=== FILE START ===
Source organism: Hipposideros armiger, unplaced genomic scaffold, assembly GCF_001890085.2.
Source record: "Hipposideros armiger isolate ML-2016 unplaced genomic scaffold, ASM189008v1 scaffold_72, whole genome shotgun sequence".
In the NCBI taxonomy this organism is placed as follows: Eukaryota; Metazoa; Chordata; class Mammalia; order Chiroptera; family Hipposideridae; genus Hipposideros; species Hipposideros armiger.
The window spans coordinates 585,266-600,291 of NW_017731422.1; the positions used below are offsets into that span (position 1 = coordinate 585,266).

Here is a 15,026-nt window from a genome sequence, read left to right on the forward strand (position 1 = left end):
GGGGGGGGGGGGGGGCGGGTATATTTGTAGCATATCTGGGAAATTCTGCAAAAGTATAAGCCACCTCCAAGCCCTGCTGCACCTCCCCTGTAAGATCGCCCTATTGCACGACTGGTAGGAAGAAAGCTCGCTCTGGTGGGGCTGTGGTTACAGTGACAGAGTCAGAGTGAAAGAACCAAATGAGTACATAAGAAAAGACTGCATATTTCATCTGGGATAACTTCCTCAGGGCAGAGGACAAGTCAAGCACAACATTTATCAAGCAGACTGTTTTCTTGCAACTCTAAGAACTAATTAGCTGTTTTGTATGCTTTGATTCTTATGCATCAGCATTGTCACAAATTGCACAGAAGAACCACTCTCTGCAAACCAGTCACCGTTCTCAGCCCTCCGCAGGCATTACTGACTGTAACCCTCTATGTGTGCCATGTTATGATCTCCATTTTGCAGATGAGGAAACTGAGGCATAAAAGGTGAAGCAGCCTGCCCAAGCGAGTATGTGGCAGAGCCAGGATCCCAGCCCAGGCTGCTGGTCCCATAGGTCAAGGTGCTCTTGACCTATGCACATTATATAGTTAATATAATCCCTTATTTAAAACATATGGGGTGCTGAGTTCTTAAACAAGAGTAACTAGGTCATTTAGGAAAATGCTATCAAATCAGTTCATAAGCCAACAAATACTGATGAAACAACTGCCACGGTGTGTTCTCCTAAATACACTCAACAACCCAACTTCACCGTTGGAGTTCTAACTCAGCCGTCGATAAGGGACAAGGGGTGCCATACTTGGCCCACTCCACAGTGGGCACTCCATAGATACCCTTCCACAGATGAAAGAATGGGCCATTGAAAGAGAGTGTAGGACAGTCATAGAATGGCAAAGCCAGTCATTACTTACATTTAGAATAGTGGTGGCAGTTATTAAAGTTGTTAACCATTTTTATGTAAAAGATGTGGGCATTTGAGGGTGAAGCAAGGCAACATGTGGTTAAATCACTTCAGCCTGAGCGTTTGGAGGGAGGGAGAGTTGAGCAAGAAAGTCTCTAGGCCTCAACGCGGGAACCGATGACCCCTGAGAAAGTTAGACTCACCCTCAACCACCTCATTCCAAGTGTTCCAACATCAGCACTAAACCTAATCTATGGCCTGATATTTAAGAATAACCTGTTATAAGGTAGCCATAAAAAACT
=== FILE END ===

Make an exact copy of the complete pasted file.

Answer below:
Source organism: Hipposideros armiger, unplaced genomic scaffold, assembly GCF_001890085.2.
Source record: "Hipposideros armiger isolate ML-2016 unplaced genomic scaffold, ASM189008v1 scaffold_72, whole genome shotgun sequence".
In the NCBI taxonomy this organism is placed as follows: Eukaryota; Metazoa; Chordata; class Mammalia; order Chiroptera; family Hipposideridae; genus Hipposideros; species Hipposideros armiger.
The window spans coordinates 585,266-600,291 of NW_017731422.1; the positions used below are offsets into that span (position 1 = coordinate 585,266).

Here is a 15,026-nt window from a genome sequence, read left to right on the forward strand (position 1 = left end):
GGGGGGGGGGGGGGGCGGGTATATTTGTAGCATATCTGGGAAATTCTGCAAAAGTATAAGCCACCTCCAAGCCCTGCTGCACCTCCCCTGTAAGATCGCCCTATTGCACGACTGGTAGGAAGAAAGCTCGCTCTGGTGGGGCTGTGGTTACAGTGACAGAGTCAGAGTGAAAGAACCAAATGAGTACATAAGAAAAGACTGCATATTTCATCTGGGATAACTTCCTCAGGGCAGAGGACAAGTCAAGCACAACATTTATCAAGCAGACTGTTTTCTTGCAACTCTAAGAACTAATTAGCTGTTTTGTATGCTTTGATTCTTATGCATCAGCATTGTCACAAATTGCACAGAAGAACCACTCTCTGCAAACCAGTCACCGTTCTCAGCCCTCCGCAGGCATTACTGACTGTAACCCTCTATGTGTGCCATGTTATGATCTCCATTTTGCAGATGAGGAAACTGAGGCATAAAAGGTGAAGCAGCCTGCCCAAGCGAGTATGTGGCAGAGCCAGGATCCCAGCCCAGGCTGCTGGTCCCATAGGTCAAGGTGCTCTTGACCTATGCACATTATATAGTTAATATAATCCCTTATTTAAAACATATGGGGTGCTGAGTTCTTAAACAAGAGTAACTAGGTCATTTAGGAAAATGCTATCAAATCAGTTCATAAGCCAACAAATACTGATGAAACAACTGCCACGGTGTGTTCTCCTAAATACACTCAACAACCCAACTTCACCGTTGGAGTTCTAACTCAGCCGTCGATAAGGGACAAGGGGTGCCATACTTGGCCCACTCCACAGTGGGCACTCCATAGATACCCTTCCACAGATGAAAGAATGGGCCATTGAAAGAGAGTGTAGGACAGTCATAGAATGGCAAAGCCAGTCATTACTTACATTTAGAATAGTGGTGGCAGTTATTAAAGTTGTTAACCATTTTTATGTAAAAGATGTGGGCATTTGAGGGTGAAGCAAGGCAACATGTGGTTAAATCACTTCAGCCTGAGCGTTTGGAGGGAGGGAGAGTTGAGCAAGAAAGTCTCTAGGCCTCAACGCGGGAACCGATGACCCCTGAGAAAGTTAGACTCACCCTCAACCACCTCATTCCAAGTGTTCCAACATCAGCACTAAACCTAATCTATGGCCTGATATTTAAGAATAACCTGTTATAAGGTAGCCATAAAAAACT